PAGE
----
Seawater Chemistry and Early Carbonate Biomineralization

  title={Seawater Chemistry and Early Carbonate Biomineralization},
  author={S. Porter},
  pages={1302 - 1302}
  • S. Porter
  • Published 2007
  • Chemistry, Medicine
  • Science
The first appearances of aragonite and calcite skeletons in 18 animal clades that independently evolved mineralization during the late Ediacaran through the Ordovician (~550 to 444 million years ago) correspond to intervals when seawater chemistry favored aragonite and calcite precipitation, respectively. Skeletal mineralogies rarely changed once skeletons evolved, despite subsequent changes in seawater chemistry. Thus, the selection of carbonate skeletal minerals appears to have been dictated… Expand
Seawater Chemistry, Biomineralization and the Fossil Record of Calcareous Organisms
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Calcite and aragonite seas and the de novo acquisition of carbonate skeletons.
The results suggest that calcite and aragonite seas do have a strong influence on carbonate skeletal mineralogy, however, this appears to be true only at the time mineralized skeletons first evolve. Expand
Eve of biomineralization: Controls on skeletal mineralogy
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Response of the Elemental Chemistry of Carbonate Phases to Secular Change in Ocean Chemistry.
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The role of SO4 in the switch from calcite to aragonite seas
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The long‐term impact of magnesium in seawater on foraminiferal mineralogy: Mechanism and consequences
Foraminifera are unicellular protists, primarily known for their calcium carbonate shells that provide an extensive fossil record. This record, ranging from Cambrian to present shows both majorExpand
Paleoecology of the earliest skeletal metazoan communities: Implications for early biomineralization
Observations support the view that skeletonization was promoted by the rise of substrate competitors and bilaterian predators, in predominately carbonate platform and reef environments. Expand
Experimental investigation of calcium carbonate mineralogy in past and future oceans
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Phanerozoic trends in skeletal mineralogy driven by mass extinctions
Changes in ocean chemistry that favoured the precipitation of aragonite or calcite are thought to have influenced the skeletal mineralogy of marine calcifyers. An investigation of the originalExpand
Demise of Ediacaran dolomitic seas marks widespread biomineralization on the Siberian Platform
The trigger for biomineralization of metazoans in the terminal Ediacaran, ca. 550 Ma, has been suggested to be the rise of oxygenation or an increase in seawater Ca concentration, but geochemical andExpand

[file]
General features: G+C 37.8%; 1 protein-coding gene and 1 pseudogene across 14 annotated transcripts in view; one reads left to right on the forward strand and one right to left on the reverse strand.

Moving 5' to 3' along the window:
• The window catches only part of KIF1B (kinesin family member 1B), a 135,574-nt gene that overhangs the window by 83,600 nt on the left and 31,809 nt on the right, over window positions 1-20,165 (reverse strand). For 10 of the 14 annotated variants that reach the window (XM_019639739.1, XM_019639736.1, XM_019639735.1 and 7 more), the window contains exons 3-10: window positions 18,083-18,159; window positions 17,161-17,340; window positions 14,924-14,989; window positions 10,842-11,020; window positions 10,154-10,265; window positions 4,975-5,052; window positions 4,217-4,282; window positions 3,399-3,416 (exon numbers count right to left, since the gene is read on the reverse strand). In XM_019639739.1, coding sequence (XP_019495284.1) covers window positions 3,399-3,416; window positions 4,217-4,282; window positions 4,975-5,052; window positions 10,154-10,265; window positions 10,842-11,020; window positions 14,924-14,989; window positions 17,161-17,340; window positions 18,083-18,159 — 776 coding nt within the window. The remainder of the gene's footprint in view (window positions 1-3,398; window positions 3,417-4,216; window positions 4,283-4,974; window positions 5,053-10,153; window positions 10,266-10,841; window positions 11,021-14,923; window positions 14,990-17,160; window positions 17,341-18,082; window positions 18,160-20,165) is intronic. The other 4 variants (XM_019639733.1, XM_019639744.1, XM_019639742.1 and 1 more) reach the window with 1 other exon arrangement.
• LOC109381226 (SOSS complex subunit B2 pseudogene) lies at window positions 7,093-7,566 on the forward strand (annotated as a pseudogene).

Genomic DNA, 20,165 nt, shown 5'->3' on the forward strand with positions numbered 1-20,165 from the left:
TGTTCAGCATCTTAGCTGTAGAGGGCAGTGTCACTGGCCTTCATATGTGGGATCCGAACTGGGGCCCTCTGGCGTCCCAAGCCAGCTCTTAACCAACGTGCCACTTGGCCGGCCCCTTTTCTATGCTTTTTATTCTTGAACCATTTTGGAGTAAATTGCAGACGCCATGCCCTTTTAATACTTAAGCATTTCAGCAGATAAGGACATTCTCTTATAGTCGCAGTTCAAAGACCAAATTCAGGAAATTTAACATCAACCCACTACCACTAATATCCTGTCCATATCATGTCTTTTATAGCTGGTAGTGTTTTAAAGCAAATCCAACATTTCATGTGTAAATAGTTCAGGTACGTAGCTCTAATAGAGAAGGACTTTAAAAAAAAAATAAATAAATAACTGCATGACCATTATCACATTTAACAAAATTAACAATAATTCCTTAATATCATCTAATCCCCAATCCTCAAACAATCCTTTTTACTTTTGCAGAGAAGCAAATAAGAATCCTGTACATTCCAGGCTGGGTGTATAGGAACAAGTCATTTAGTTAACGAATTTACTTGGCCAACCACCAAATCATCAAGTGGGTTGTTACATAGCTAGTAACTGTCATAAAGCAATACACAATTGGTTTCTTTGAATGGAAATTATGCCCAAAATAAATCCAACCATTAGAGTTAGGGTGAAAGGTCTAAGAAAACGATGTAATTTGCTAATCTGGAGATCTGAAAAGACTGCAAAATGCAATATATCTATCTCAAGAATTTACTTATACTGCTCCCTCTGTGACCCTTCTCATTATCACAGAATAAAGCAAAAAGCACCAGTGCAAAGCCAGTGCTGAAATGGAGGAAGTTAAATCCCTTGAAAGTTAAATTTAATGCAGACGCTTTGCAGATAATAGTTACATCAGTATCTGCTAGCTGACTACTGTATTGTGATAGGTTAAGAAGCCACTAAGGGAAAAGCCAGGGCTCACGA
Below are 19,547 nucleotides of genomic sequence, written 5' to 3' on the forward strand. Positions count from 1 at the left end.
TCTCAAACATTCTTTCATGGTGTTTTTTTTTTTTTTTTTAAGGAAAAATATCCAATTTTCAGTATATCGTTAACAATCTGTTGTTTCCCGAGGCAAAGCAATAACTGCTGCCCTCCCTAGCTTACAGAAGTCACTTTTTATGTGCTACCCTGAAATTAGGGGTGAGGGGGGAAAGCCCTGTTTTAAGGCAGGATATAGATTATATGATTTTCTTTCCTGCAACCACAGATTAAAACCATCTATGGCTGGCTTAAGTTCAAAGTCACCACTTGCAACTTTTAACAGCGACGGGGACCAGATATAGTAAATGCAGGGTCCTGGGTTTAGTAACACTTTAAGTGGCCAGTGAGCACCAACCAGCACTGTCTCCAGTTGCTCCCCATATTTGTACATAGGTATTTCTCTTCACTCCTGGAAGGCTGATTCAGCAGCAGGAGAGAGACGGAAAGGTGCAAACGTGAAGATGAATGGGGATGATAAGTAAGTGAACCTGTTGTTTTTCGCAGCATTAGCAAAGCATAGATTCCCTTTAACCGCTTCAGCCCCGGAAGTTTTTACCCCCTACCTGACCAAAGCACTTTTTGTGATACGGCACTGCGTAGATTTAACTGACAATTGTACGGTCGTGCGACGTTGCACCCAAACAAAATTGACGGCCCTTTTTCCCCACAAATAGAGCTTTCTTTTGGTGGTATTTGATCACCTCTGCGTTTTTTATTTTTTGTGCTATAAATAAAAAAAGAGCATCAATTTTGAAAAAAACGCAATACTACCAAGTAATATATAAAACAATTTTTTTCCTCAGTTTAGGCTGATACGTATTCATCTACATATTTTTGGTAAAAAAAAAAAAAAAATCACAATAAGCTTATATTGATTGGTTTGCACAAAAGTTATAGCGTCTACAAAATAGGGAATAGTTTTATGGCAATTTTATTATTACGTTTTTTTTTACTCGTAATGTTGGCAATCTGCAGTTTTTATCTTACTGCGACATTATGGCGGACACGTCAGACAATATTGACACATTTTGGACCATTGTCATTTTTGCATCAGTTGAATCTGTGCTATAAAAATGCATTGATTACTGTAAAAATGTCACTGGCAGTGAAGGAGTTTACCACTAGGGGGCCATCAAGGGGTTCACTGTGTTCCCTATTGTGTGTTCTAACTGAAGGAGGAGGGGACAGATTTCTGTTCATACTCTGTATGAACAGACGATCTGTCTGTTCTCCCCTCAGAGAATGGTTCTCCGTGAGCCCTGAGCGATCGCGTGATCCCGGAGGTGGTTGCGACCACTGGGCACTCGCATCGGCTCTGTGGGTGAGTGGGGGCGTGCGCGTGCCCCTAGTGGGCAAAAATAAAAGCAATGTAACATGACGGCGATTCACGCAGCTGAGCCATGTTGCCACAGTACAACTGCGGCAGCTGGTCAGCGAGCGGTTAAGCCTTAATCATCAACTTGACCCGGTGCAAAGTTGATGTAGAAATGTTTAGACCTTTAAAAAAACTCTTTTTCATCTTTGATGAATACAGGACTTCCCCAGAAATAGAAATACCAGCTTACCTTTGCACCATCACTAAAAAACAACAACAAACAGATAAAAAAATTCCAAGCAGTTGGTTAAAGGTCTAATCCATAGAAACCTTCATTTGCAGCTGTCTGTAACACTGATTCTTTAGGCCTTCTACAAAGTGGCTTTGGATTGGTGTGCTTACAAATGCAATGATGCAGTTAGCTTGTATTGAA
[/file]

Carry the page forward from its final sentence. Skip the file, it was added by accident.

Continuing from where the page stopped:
Seawater chemistry and the advent of biocalcification
Major ion compositions of primary fluid inclusions from terminal Proterozoic (ca. 544 Ma) and Early Cambrian (ca. 515 Ma) marine halites indicate that seawater Ca{sup 2+} concentrations increasedExpand
Oscillations in Phanerozoic Seawater Chemistry: Evidence from Fluid Inclusions
Systematic changes in the chemistry of evaporated seawater contained in primary fluid inclusions in marine halites indicate that seawater chemistry has fluctuated during the Phanerozoic. TheExpand
Secular oscillations in the carbonate mineralogy of reef-building and sediment-producing organisms driven by tectonically forced shifts in seawater chemistry
The primary mineralogy of oolites and early marine carbonate cements led Sandberg [Nature 305 (1983), 19–22] to divide the Phanerozoic Eon into three intervals of `aragonite seas' and two intervalsExpand
Biomineralization and Evolutionary History
In this chapter, some major patterns of skeletal evolution inferred from phylogeny and fossils are outlined, highlighting ways that improving mechanistic knowledge of biomineralization can help us to understand this evolutionary record. Expand
An Overview of Biomineralization Processes and the Problem of the Vital Effect
“Biomineralization links soft organic tissues, which are compositionally akin to the atmosphere and oceans, with the hard materials of the solid Earth. It provides organisms with skeletons and shellsExpand
Composition of brines in halite-hosted fluid inclusions in the Upper Ordovician, Canning Basin, Western Australia: new data on seawater chemistry
Analyses of primary and early diagenetic fluid inclusions in the halite from the Late Ordovician Mallowa Salt, Canning Basin, Western Australia indicate a Ca-rich composition and high concentrationExpand
Influences of temperature and Mg:Ca ratio on CaCO3 precipitates from seawater
The Mg:Ca ratio at which the calcium carbonate mineral that has pseudohomogeneously precipitated from seawater changes from calcite to aragonite was experimentally determined as a function ofExpand
Early Cambrian seawater chemistry from fluid inclusions in halite from Siberian evaporites
Abstract Thirty nine samples of Lower Cambrian marine sedimentary halite with zoned primary fluid inclusions were analyzed using the UMCA method introduced by Petrichenko (1973) [Petrichenko, O.I.,Expand
An expanded record of Early Cambrian carbon cycling from the Anti-Atlas Margin, Morocco
We present a δ13C record from the Anti-Atlas mountains of Morocco and place it in the context of a detailed regional tectonostratigraphy. We place the litho- and chemostratigraphic record in aExpand
Aragonite production in calcite seas: effect of seawater Mg/Ca ratio on the calcification and growth of the calcareous alga Penicillus capitatus
Abstract Previous studies have shown that secular variation in the Mg/Ca ratio of seawater throughout the Phanerozoic would have subjected the aragonite-producing codiacean algae to at least threeExpand